Not that it really matters, of course, because there is even less agreement about how to cook the dish. Indeed in 1939, as war was breaking out in Europe, politicians in Maine were fussing over the far more pressing issue of drafting legislation to make it illegal to add tomatoes to their traditional, cream-thickened chowder.

The type we made on our snappily-titled Level 2 NVQ Diploma in Hospitality (7132) course was definitely of the New England camp – a tasty base of potatoes, onions, peppers, carrots and bacon. Although I’m sure many purists would turn their noses up at carrots and peppers, and insist the only break from the calico broth should be pink cubes of bacon.

Flour added to the sweated vegetables
Again, some people use biscuits as a thickening rather than flour. But we used the latter. The lesson came with a short aside about using roux (equal amounts of flour and fat) to thicken sauces. For a ‘white roux’ - for use in white sauces - you fry the flour and fat over a low heat for five minutes, for a ‘blonde roux’ – the base for veloute (velvety) sauces – you cook the flour out for 10 minutes, and for a ‘brown roux’ – for gravies etc. – you could it for 20 minutes.

125ml vegetable oil
125g plain flour
125g diced smoked bacon
2 large onions, cut into brunoise
2 large carrots, cut into brunoise
2 large sticks celery, cut into 1cm dice
2 large yellow peppers, cut into 1cm dice
5 garlic cloves, finely chopped
2 large potatoes, cut into 1cm dice
2.5 litres fish stock
200ml double cream
2kg carpet clams

In a large saucepan, heat the oil and sweat the onions, potatoes, celery, carrots, bacon, garlic and peppers over a low heat for 10 minutes, stirring regularly. Once soft, but not coloured, add the flour and cook out for five minutes, stirring all the time.

Heat the stock and add a ladleful at a time to the roux, making sure the liquid is fully dissolved until adding the next batch. Simmer for 10 minutes. Season to taste. This can then be cooled and left covered in the fridge for a couple of days until you are ready to use it.

The finished chowder base
Wash the clams well and discard any that are open or broken. For my money, the best in the UK are the small carpet clams you get in Portland, Dorset – called palourde in France and almeja in Spain. Put them in a covered pan over a medium heat and cook until they are open – this should take only a minute or two.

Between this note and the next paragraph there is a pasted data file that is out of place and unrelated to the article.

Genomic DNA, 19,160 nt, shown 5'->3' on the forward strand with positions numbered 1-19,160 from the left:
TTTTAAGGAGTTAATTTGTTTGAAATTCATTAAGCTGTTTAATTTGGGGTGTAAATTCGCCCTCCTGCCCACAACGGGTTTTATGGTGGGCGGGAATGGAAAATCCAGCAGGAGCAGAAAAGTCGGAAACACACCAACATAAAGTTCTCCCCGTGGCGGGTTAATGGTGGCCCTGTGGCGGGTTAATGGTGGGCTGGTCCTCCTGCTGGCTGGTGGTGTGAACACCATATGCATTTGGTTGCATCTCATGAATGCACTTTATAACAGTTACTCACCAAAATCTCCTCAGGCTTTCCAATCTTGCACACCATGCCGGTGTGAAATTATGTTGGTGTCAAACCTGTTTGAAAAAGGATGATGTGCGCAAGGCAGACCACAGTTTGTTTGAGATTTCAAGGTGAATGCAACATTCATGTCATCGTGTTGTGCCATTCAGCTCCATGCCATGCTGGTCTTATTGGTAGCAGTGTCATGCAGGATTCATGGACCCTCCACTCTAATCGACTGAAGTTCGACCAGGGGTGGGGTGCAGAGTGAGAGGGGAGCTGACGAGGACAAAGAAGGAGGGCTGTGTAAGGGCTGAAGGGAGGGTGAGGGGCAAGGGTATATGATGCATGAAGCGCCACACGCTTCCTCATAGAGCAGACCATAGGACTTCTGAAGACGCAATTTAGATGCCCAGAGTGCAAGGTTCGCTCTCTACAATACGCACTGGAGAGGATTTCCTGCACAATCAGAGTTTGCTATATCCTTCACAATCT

Add the cream to the chowder base and the poached clams and serve with plenty of crusty bread. Garnish with finely chopped chives and black pepper. Some people also whisk in 125g of butter to give a good glaze to the bowl, but then some people eat butter the thickness of bread.

Friday, September 18, 2015

Beef Olives - Level 2 NVQ Diploma in Hospitality

They say you never stop learning about food, which is why I've just started a Level 2 NVQ Diploma in Hospitality at the tender age of 84.That and also because I need the paperwork. My plan is to get a job on the yachts cooking for people with too much money, and for that you need food qualifications, I'm told, not just kitchen experience.

Anyway, I've just finished the second week on the course, and I'm loving every second. Well, not every second, but it's going much better than I dared hope. My plan is to blog the recipes and techniques I'm learning each week, so I'll start with beef olives - a meal we knocked up for the training restaurant.

I'm not sure about the history of the dish, but according to the 18th century cookery writer Hannah Glasse there are references to "beef olives" in Scottish cooking as far back as the 16th century. This doesn't mean it's a Scottish dish. It shares just as much with the rouladen dishes that grace German cookery, as well as the zrazy dishes of Eastern Europe.

Of course, it'll be much older than any literary reference. I imagine cave men were rolling up slices of silverside mammoth and slowly cooking them with vegetables in hollowed out rocks way before anyone knew what an olive was. A far cry from the Rational combi ovens we're lucky enough to use in the training kitchen, but the principle is the same. Batter cheaper cuts of meat to make them tender, roll them up, and then cook for a long time until soft and full of flavour.

We were making a huge batch, using two large joints of topside of beef weighing around 3kg each. But just reduce the quantities accordingly if you're not cooking for a crowd.

6kg topside of beef
6 cups red wine
2kg sausagemeat
Salt, pepper
6 litres beef stock
6 large onions
12 carrots
12 sticks celery
12 cloves garlic
6 tbsps vegetable oil

It's much easier to slice the beef if it is still slightly frozen, or well chilled, as it will hold together better. Using a very sharp cook's knife, cut the beef into finger-wide slices. Take each piece and put between clingfilm and batter with a rolling pin until about a third of the width.

Take off the clingfilm, and season the beef with salt and pepper. Spread the meat with sausagemeat, a few milimetres thick. Then roll up into a tight sausage shape. Cover with clingfilm then roll on your board, holding each end of the clingfilm, until it is a compact cylinder shape. Repeat with each slice and chill in the fridge for an hour so they firm up.

Meanwhile, finely dice the onion into brunoise. Peel the celery and carrots, quarter them lengthways and cut into paysanne - a sort of curved, triangular shape. Put three large roasting trays on the heat and pour 2tbps of oil into each one. Add the onions, garlic, carrot and celery and begin to brown. Stir regularly until they have some colour.

Unwrap the beef olives and tie each with butcher's string using three slipknots. Add the olives to the pan and turn over from time to time until they are evenly browned, then pour two cups of  red wine into each tray.

Cook off the wine for a few minutes, then add two litres of beef stock into each tray. Bring to a simmer, cover each tray with foil and put in a pre-heated oven at 180C for two hours.
Serve with mashed potato and seasonal veg.